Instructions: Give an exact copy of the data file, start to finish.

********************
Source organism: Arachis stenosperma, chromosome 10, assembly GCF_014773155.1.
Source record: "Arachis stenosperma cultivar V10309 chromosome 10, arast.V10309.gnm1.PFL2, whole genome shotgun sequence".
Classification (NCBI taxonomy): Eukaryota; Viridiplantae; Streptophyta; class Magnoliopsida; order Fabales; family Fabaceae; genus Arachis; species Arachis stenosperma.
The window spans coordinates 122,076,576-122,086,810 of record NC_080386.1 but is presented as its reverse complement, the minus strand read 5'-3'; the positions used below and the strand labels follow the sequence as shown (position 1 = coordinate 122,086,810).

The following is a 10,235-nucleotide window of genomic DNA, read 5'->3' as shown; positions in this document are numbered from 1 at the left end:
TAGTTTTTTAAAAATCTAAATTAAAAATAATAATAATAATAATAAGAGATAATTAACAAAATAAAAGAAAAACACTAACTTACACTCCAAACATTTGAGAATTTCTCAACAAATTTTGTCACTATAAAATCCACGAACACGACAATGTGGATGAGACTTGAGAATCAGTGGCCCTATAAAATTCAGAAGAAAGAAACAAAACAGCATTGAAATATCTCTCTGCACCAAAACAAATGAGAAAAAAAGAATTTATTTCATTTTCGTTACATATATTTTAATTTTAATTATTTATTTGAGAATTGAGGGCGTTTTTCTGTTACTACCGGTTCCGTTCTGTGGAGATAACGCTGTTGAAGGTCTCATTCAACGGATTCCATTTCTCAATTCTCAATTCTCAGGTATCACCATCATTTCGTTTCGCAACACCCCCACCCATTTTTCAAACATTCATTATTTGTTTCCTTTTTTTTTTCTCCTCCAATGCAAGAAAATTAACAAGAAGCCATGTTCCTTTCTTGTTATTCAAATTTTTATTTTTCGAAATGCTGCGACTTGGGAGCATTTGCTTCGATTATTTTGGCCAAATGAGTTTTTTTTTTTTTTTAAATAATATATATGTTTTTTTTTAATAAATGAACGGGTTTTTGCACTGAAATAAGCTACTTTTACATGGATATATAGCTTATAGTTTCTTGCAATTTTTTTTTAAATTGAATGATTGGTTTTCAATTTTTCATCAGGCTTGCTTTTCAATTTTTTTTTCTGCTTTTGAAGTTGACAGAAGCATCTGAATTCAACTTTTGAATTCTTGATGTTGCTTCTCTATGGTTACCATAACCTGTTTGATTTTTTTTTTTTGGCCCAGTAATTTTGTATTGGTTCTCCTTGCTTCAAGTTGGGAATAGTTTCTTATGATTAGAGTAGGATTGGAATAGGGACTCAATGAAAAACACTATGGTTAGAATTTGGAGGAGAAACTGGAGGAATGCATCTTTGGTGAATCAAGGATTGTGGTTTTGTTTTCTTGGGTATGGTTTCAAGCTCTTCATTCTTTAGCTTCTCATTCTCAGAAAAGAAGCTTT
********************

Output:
Source organism: Arachis stenosperma, chromosome 10, assembly GCF_014773155.1.
Source record: "Arachis stenosperma cultivar V10309 chromosome 10, arast.V10309.gnm1.PFL2, whole genome shotgun sequence".
Classification (NCBI taxonomy): Eukaryota; Viridiplantae; Streptophyta; class Magnoliopsida; order Fabales; family Fabaceae; genus Arachis; species Arachis stenosperma.
The window spans coordinates 122,076,576-122,086,810 of record NC_080386.1 but is presented as its reverse complement, the minus strand read 5'-3'; the positions used below and the strand labels follow the sequence as shown (position 1 = coordinate 122,086,810).

The following is a 10,235-nucleotide window of genomic DNA, read 5'->3' as shown; positions in this document are numbered from 1 at the left end:
TAGTTTTTTAAAAATCTAAATTAAAAATAATAATAATAATAATAAGAGATAATTAACAAAATAAAAGAAAAACACTAACTTACACTCCAAACATTTGAGAATTTCTCAACAAATTTTGTCACTATAAAATCCACGAACACGACAATGTGGATGAGACTTGAGAATCAGTGGCCCTATAAAATTCAGAAGAAAGAAACAAAACAGCATTGAAATATCTCTCTGCACCAAAACAAATGAGAAAAAAAGAATTTATTTCATTTTCGTTACATATATTTTAATTTTAATTATTTATTTGAGAATTGAGGGCGTTTTTCTGTTACTACCGGTTCCGTTCTGTGGAGATAACGCTGTTGAAGGTCTCATTCAACGGATTCCATTTCTCAATTCTCAATTCTCAGGTATCACCATCATTTCGTTTCGCAACACCCCCACCCATTTTTCAAACATTCATTATTTGTTTCCTTTTTTTTTTCTCCTCCAATGCAAGAAAATTAACAAGAAGCCATGTTCCTTTCTTGTTATTCAAATTTTTATTTTTCGAAATGCTGCGACTTGGGAGCATTTGCTTCGATTATTTTGGCCAAATGAGTTTTTTTTTTTTTTTAAATAATATATATGTTTTTTTTTAATAAATGAACGGGTTTTTGCACTGAAATAAGCTACTTTTACATGGATATATAGCTTATAGTTTCTTGCAATTTTTTTTTAAATTGAATGATTGGTTTTCAATTTTTCATCAGGCTTGCTTTTCAATTTTTTTTTCTGCTTTTGAAGTTGACAGAAGCATCTGAATTCAACTTTTGAATTCTTGATGTTGCTTCTCTATGGTTACCATAACCTGTTTGATTTTTTTTTTTTGGCCCAGTAATTTTGTATTGGTTCTCCTTGCTTCAAGTTGGGAATAGTTTCTTATGATTAGAGTAGGATTGGAATAGGGACTCAATGAAAAACACTATGGTTAGAATTTGGAGGAGAAACTGGAGGAATGCATCTTTGGTGAATCAAGGATTGTGGTTTTGTTTTCTTGGGTATGGTTTCAAGCTCTTCATTCTTTAGCTTCTCATTCTCAGAAAAGAAGCTTT